A teenage virgin embarks on a kinky sexual odyssey with a man over twice her age.
Almost a quarter of a century ago, Nagisa Oshima scandalised the film world with his brutally explicit Ai No Corrida. Now, South Korean director Jang Sun-Woo looks likely to spark an equally vehement controversy with his unflinching adaptation of Jang Jung Il's novel, Tell Me A Lie, which was not just banned by the authorities back in 1996, but also landed its author in jail before all unsold copies were destroyed.
Fascinated by her school friend's account of a liaison with a 38 year-old sculptor, known only as J (Lee), an innocent teenager, Y (Kim), arranges a rendezvous and quickly falls under the spell of her gently domineering lover. But soon they are experimenting with whips and canes, before Y takes control of the relationship and administers increasingly aggressive beatings in a manner that J's artist wife refused to do.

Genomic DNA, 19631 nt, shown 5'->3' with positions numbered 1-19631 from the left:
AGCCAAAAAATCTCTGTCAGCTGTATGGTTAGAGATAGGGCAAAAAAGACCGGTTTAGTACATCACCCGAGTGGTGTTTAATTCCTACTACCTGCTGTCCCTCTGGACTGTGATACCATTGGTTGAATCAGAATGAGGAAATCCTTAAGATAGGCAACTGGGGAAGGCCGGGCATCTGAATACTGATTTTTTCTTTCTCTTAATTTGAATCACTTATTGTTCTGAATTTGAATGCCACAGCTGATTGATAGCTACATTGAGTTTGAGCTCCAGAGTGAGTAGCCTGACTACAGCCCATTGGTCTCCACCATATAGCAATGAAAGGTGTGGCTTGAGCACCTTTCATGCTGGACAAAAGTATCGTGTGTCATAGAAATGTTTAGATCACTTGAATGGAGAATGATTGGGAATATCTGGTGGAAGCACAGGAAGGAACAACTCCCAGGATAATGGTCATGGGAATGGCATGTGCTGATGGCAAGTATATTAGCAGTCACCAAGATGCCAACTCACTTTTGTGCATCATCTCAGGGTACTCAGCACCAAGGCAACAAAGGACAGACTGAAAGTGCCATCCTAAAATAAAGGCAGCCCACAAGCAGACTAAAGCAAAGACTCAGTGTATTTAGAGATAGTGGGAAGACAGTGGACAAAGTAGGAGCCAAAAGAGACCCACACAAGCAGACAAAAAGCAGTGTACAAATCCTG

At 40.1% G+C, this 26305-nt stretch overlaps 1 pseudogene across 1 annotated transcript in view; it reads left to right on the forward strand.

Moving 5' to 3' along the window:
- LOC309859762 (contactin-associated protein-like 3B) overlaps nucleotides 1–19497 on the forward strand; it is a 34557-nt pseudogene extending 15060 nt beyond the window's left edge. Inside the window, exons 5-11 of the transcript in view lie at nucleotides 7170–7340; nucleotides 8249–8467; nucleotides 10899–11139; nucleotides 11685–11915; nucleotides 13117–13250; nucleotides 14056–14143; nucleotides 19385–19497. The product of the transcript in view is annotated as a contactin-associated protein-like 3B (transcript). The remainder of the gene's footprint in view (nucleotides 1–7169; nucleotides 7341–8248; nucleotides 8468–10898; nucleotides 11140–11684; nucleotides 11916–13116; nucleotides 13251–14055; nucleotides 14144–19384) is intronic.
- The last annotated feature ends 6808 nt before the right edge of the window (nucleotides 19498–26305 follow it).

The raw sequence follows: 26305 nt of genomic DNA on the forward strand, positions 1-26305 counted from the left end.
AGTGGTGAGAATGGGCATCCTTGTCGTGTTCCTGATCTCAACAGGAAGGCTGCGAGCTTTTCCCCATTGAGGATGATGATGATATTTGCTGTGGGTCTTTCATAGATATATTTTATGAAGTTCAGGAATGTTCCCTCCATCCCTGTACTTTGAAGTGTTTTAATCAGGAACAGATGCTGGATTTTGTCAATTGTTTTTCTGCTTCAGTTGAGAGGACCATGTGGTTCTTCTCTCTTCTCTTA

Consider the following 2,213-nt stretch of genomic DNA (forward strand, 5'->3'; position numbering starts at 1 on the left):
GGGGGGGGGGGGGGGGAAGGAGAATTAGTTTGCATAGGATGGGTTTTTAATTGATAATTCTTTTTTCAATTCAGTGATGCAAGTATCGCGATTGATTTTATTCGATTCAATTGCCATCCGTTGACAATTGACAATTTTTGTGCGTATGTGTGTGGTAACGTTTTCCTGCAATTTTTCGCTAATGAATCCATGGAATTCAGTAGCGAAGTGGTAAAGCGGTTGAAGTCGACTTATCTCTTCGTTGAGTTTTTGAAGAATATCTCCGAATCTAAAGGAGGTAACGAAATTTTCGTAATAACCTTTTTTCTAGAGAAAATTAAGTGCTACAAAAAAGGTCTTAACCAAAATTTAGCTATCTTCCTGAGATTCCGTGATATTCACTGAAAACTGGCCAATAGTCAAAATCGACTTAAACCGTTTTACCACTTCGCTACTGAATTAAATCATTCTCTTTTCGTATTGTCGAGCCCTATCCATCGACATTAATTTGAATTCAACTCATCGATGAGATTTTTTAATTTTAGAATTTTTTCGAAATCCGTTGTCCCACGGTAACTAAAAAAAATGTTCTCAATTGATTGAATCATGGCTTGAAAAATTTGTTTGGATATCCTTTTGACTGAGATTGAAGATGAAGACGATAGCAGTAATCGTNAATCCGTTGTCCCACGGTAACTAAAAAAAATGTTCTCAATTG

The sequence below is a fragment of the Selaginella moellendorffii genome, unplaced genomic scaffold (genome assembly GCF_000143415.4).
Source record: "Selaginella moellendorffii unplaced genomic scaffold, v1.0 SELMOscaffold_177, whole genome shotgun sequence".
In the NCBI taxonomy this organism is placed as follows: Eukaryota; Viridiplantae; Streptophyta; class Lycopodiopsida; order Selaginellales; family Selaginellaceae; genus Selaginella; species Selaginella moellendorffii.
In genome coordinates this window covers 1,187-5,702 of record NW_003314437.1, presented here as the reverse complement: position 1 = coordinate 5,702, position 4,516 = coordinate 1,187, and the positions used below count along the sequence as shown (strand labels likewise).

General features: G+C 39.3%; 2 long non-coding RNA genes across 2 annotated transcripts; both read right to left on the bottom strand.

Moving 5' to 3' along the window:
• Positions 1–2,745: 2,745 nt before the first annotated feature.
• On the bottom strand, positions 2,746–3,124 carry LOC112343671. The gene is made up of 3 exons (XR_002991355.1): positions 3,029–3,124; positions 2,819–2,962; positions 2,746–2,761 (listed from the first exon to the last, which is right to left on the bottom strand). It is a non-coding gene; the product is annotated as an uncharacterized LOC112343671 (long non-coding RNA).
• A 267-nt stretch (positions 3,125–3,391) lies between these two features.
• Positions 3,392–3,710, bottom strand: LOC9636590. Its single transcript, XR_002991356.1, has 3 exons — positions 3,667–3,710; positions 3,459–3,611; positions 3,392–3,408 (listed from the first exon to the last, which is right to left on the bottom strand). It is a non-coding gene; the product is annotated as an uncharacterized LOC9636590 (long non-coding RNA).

And that's about it as far as plot is concerned. There's a vague political subtext and a brief exploration of the status of women within this outwardly modern state. But the remainder concentrates on the often graphic documentation of the couple's sex life, with much of the activity being shot with a handheld camera.
Apparently, Lee fell in love with his fellow non-professional actor during production, but Kim was only willing to engage in non-simulated sex in the interests of her art. Jang opens the action with short interviews with his leads, in which they discuss their reservations on embarking upon the project, and for all the film's provocative power, this might have been a more intriguing avenue to explore.
Certainly, the sado-masochism and coprophilia on display will excite media interest. But, as with Catherine Breillat's Romance, the film lacks the substance to warrant such intellectual frenzy.